- Success is achieved only by those who are more or less confident, kind of specific and take a relatively firm stand. (#404 – 04/2001)
- A judge is nothing more than a lawyer who's been benched. (#405 – 05/2001)
- Parents work so they can give their children a better life than they had — and then complain about how easy they've got it. (#406 – 06/2001)
- You can't go home again. At least that's what your parents will tell you on Graduation Day. (#407 – 07/2001)
- Understatement is a zillion times more effective than exaggeration. (#408 – 08/2001)
- Every dog has its day — but that day still consists largely of sniffing butts. (#410 – 10/2001)
- The most troublesome side effect of many prescription drugs is that they make you feel well enough to go back to work. (#411 – 11/2001)
- It's not the work that keeps most people from doing volunteer work — it's the pay. (#412 – 12/2001)
- People who live in glass houses are a Reality TV producer's dream come true. (#413 – 01/2002)
- Those who don't learn from history are doomed to repeat it. And the same is true for all your other classes. (#414 – 02/2002)
- If you lend someone your ear, don't expect to be repaid with interest. (#415 – 03/2002)
- The problem with instant gratification is that it often takes too long. (#416 – 04/2002)
- Why is it that when someone's fighting to get in the last word, it's never "Sorry"? (#417 – 05/2002)
- For some, following in their parents' footsteps is more like a forced march. (#418 – 06/2002)
- Most people are so concerned about getting in the last word, they ignore all the previous ones. (#420 – 08/2002)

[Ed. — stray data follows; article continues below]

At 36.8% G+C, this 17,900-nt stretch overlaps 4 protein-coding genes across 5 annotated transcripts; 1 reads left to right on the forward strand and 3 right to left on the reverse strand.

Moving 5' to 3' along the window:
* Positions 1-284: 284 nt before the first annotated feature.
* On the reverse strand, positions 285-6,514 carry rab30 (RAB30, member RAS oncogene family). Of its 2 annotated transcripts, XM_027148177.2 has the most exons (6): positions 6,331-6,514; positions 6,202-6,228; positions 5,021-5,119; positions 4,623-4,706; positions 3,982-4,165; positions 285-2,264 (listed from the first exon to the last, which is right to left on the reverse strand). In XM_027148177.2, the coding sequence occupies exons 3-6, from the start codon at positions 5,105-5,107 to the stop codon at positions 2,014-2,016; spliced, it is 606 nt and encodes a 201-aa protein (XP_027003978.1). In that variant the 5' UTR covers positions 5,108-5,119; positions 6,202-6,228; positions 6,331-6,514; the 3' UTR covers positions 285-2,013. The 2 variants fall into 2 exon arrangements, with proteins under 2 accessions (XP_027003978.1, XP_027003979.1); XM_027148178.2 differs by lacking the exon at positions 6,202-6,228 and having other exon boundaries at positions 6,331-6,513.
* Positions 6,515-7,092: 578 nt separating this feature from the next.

- Most bosses never lift a finger at work — unless it's to point out something you did wrong. (#421 – 09/2002)
- Many an election is won by the candidate who can fake sincerity better. (#422 – 10/2002)
- You can avoid many a close shave by not working yourself up into a lather. (#423 – 11/2002)
- Just because you put your foot down doesn't mean it won't end up in your mouth. (#424 – 12/2002)
- Parents are the ones who are there when you want to be alone with a date and nowhere to be found when you need five bucks. (#425 – 01/2003)
- It used to be that after years of service, your company would give you a gold watch. Now you're lucky if they give you the time of day. (#426 – 02/2003)
- Money can't buy happiness — but it can rent it repeatedly. (#427 – 03/2003)
- Before you buy a new mattress, you should probably sleep on it. (#428 – 04/2003)
- Plenty of people believe in energy conservation — mainly their own. (#429 – 05/2003)
- More people would think for themselves if someone just told them to. (#430 – 06/2003)
- To avoid repeating the mistakes of your father, start by not marrying your mother. (#431 – 07/2003)
- A monkey dressed like a man is still a monkey. But a man dressed like a monkey is a horse's ass. (#432 – 08/2003)
- If the road to Hell is paved with good intentions, it must be a very short walk. (#433 – 09/2003)